Active gene expression requires the coordinated interaction between gene promoters and genetic elements called enhancers. Enhancers are DNA sequences that are often located at great distances in linear sequence from the genes they regulate, but physically interact with the gene’s promoter region. This interaction is mediated through the looping of chromatin, bringing transcription factors, bound to the enhancer sequence, into physical contact with the transcription complex assembled on the gene promoter.
Cellular machinery exists to control the ability of chromatin to form loops, involving both cis- and trans-acting factors thereby limiting gene promoters to a small enhancer subset. As a result, enhancers play a crucial role in determining when and where genes are turned on or off during development and in response to various environmental signals.
The phenomenon of enhancer hijacking occurs when promoters co-opt or “hijack” alternative enhancer elements enabling the gene to escape normal gene regulatory mechanisms. One well-known example of enhancer hijacking is observed in certain types of cancer, such as some forms of leukemia.1,2 As a result of a chromosomal translocation, a piece of DNA containing an enhancer sequence is relocated to a region near a different gene. The result Is an enhancer element that activates the expression of the neighboring gene in an abnormal context or at inappropriate levels, leading to uncontrolled cell division and the formation of cancerous cells. A lesser-known cause of enhancer hijacking involves mutations in the machinery controlling the 3D organization of the chromatin itself. For example, mutations impacting TAD boundary formation (TADs represent insulated genomic regions that promote intra-region chromatin looping but minimize looping between neighboring regions) remove a crucial limiter to loop formation.3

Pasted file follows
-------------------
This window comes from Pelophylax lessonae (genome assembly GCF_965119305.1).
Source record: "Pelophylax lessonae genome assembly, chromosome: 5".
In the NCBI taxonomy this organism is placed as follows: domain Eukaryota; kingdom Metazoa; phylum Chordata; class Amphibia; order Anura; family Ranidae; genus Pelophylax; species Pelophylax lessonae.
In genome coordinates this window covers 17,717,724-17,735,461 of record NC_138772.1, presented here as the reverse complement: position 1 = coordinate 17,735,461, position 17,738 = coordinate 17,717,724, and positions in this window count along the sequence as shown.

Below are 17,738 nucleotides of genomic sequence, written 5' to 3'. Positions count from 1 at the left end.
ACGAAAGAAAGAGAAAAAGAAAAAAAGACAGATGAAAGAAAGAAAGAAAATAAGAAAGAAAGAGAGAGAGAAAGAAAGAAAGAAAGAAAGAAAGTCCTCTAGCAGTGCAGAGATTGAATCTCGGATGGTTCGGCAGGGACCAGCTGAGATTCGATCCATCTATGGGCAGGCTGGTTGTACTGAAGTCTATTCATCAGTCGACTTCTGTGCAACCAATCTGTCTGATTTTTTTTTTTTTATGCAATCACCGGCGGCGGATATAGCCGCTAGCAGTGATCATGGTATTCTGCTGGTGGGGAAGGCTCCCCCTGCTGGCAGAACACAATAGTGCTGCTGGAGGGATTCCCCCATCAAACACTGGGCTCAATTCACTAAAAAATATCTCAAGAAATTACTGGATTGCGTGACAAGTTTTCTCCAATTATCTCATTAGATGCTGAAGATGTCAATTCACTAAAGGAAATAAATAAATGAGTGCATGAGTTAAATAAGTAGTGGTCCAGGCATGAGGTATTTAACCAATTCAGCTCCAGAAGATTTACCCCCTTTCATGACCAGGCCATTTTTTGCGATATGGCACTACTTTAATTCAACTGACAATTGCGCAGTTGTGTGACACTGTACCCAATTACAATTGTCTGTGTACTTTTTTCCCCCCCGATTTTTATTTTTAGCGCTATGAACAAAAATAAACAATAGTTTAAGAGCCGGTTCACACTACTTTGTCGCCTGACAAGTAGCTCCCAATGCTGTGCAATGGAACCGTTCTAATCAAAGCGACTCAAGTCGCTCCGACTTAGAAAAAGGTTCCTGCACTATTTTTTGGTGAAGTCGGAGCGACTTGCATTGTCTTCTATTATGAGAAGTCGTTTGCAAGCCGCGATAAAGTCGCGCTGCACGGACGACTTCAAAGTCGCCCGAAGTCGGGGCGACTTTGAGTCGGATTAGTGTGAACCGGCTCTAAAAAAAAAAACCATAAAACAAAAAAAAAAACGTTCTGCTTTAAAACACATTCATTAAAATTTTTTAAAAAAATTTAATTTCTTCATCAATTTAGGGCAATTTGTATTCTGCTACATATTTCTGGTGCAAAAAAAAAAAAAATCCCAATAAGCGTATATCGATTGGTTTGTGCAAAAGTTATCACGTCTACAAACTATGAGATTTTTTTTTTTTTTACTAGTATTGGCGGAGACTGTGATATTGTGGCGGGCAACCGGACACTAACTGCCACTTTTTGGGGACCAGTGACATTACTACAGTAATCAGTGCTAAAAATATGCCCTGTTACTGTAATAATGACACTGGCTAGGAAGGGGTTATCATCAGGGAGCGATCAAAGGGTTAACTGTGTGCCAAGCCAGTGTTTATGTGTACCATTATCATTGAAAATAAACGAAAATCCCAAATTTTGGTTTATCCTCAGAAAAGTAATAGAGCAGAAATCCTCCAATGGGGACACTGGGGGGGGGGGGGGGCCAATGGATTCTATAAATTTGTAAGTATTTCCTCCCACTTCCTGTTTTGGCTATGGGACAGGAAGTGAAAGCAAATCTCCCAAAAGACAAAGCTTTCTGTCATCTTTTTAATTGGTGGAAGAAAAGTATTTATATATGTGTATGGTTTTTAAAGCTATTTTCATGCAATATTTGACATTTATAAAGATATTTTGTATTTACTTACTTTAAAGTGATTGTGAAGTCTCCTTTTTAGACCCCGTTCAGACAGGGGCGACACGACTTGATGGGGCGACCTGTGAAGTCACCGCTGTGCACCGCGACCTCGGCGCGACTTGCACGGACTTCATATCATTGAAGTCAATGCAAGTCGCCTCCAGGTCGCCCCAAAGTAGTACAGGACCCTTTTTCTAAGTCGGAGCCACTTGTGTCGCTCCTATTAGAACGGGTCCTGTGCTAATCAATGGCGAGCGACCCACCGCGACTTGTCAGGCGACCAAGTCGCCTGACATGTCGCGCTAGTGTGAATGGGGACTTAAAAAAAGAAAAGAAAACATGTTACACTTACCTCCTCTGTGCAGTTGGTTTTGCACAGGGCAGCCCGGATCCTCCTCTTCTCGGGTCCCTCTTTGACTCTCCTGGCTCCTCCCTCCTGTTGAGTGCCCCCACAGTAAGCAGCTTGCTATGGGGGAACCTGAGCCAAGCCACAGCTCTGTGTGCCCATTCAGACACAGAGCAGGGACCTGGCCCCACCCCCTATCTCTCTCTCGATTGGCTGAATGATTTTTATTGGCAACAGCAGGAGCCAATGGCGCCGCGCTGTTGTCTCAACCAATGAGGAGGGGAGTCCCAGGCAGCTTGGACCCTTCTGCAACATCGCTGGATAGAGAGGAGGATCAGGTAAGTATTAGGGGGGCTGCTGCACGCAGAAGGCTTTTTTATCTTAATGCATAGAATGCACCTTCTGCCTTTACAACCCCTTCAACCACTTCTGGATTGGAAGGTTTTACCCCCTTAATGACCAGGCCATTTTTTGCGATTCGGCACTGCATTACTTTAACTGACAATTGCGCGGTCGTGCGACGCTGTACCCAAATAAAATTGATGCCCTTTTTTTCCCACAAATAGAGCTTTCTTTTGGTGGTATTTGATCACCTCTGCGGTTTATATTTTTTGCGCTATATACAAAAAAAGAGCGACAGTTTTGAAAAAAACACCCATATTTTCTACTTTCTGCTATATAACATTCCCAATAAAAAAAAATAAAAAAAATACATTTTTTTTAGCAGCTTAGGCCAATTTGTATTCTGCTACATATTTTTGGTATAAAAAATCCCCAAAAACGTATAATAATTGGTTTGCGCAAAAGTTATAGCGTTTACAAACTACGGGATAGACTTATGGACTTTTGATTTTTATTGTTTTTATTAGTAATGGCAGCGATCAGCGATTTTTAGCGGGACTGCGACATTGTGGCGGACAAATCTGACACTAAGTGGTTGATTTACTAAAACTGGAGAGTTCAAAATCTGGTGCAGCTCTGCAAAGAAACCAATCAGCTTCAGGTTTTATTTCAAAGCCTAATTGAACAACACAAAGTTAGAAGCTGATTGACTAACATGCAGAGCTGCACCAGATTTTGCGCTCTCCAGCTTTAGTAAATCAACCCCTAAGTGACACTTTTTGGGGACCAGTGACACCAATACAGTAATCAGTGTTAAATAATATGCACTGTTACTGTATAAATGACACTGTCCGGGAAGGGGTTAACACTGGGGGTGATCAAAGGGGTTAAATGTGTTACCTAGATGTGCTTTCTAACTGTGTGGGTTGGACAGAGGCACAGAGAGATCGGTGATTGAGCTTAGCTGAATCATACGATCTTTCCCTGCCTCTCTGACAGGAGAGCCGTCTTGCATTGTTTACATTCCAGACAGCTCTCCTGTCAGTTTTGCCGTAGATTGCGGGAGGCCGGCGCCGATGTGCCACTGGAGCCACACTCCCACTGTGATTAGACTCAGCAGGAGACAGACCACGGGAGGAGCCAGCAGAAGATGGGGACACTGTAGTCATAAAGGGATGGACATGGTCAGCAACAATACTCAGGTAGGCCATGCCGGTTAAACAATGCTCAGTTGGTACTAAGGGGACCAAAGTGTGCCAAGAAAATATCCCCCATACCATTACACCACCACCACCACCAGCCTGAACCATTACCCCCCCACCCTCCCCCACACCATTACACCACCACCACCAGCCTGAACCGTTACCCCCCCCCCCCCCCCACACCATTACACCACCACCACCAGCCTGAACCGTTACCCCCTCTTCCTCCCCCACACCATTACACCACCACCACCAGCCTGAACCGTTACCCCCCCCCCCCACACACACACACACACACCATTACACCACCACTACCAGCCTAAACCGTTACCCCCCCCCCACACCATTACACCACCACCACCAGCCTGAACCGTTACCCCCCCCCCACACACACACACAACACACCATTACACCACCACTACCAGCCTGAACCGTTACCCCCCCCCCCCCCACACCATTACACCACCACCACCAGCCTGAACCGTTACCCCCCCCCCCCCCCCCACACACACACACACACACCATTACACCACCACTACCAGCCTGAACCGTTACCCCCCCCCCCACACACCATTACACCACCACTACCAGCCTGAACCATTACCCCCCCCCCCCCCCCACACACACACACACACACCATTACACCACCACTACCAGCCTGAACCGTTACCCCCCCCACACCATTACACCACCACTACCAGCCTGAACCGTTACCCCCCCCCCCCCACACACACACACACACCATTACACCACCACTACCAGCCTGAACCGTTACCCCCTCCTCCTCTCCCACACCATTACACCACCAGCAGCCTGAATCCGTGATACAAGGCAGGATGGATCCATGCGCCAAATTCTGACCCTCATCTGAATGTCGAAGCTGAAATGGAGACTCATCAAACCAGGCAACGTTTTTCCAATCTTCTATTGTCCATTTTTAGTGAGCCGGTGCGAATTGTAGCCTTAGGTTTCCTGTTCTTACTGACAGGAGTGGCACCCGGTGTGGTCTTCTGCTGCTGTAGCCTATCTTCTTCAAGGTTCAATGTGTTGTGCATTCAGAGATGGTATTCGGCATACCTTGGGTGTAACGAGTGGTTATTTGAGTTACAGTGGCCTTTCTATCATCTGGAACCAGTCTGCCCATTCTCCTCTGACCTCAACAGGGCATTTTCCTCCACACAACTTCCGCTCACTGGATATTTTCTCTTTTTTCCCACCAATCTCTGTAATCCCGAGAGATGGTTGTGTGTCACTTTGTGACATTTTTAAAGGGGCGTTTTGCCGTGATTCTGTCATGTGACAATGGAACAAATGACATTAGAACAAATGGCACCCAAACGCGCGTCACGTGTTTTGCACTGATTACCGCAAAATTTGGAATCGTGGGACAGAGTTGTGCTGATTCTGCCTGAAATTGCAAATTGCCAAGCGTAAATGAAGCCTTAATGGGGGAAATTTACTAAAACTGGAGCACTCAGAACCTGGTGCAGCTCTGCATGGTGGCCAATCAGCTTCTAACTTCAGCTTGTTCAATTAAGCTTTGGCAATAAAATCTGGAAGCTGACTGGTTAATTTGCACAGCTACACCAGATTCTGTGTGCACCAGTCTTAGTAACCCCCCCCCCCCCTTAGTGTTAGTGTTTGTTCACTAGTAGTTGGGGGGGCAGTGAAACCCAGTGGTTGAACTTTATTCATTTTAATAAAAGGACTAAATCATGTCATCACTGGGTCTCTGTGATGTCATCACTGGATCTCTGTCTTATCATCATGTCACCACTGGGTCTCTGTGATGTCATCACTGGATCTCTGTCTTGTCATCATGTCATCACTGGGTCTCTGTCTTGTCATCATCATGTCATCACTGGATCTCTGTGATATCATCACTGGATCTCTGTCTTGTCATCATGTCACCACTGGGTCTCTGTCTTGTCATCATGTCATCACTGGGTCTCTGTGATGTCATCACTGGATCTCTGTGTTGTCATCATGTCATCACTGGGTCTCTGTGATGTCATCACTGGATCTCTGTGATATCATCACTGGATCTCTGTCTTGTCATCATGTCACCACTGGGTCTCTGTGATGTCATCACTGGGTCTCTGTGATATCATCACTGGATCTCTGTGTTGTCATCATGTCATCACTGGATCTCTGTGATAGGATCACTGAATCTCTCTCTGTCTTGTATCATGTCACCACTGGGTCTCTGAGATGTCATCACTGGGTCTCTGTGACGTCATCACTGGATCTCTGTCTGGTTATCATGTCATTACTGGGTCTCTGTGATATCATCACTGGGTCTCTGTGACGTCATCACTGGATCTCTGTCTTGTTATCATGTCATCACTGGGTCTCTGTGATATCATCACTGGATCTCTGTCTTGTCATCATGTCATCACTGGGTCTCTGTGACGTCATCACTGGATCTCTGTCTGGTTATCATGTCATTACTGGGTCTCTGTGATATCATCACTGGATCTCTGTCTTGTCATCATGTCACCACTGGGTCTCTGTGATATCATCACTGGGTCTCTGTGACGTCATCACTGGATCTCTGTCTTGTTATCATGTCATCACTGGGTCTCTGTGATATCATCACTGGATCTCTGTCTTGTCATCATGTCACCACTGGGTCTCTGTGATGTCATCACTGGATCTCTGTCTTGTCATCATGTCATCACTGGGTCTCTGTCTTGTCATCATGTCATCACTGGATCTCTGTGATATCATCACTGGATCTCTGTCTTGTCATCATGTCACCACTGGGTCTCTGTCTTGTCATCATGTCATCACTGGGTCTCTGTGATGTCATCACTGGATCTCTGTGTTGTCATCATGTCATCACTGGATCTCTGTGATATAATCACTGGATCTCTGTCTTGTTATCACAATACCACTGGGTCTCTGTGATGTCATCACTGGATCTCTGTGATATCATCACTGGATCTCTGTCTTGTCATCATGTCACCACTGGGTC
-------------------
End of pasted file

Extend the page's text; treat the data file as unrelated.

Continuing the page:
Irrespective of the underlying etiology for enhancer hijacking, changes in 3D chromatin architecture can be observed (these changes can be global or highly localized). Detection of 3D chromatin architecture is best achieved using chromatin conformation capture (3C) approaches, the most widely used being Hi-C.
The DNA in the nucleus is not randomly arranged but forms loops and domains that bring enhancers and promoters closer together. These structural elements are facilitated by the looping interactions between DNA regions. Enhancers can physically contact their target genes through these loops, enabling the appropriate regulation of gene expression. Alterations in chromatin folding can disrupt these interactions and result in the hijacking of enhancers by other genes.
Chromosomal rearrangements, such as translocations or inversions, can directly impact the 3D genome topology. When enhancers or regulatory elements are relocated due to these rearrangements, they may be close to genes they do not normally regulate. As a result, the hijacked enhancers can activate or silence the expression of the nearby gene in an aberrant manner, contributing to oncogenic processes.
Super enhancers are clusters of enhancers that have a high density of transcription factor binding and are associated with the regulation of critical genes, including oncogenes. These super enhancers are often found in specific regions of the genome, and alterations in the 3D genome structure can affect their activity. Changes in the organization of super enhancers can lead to the hijacking of their regulatory function by nearby genes, resulting in dysregulated gene expression and the development of diseases such as cancer.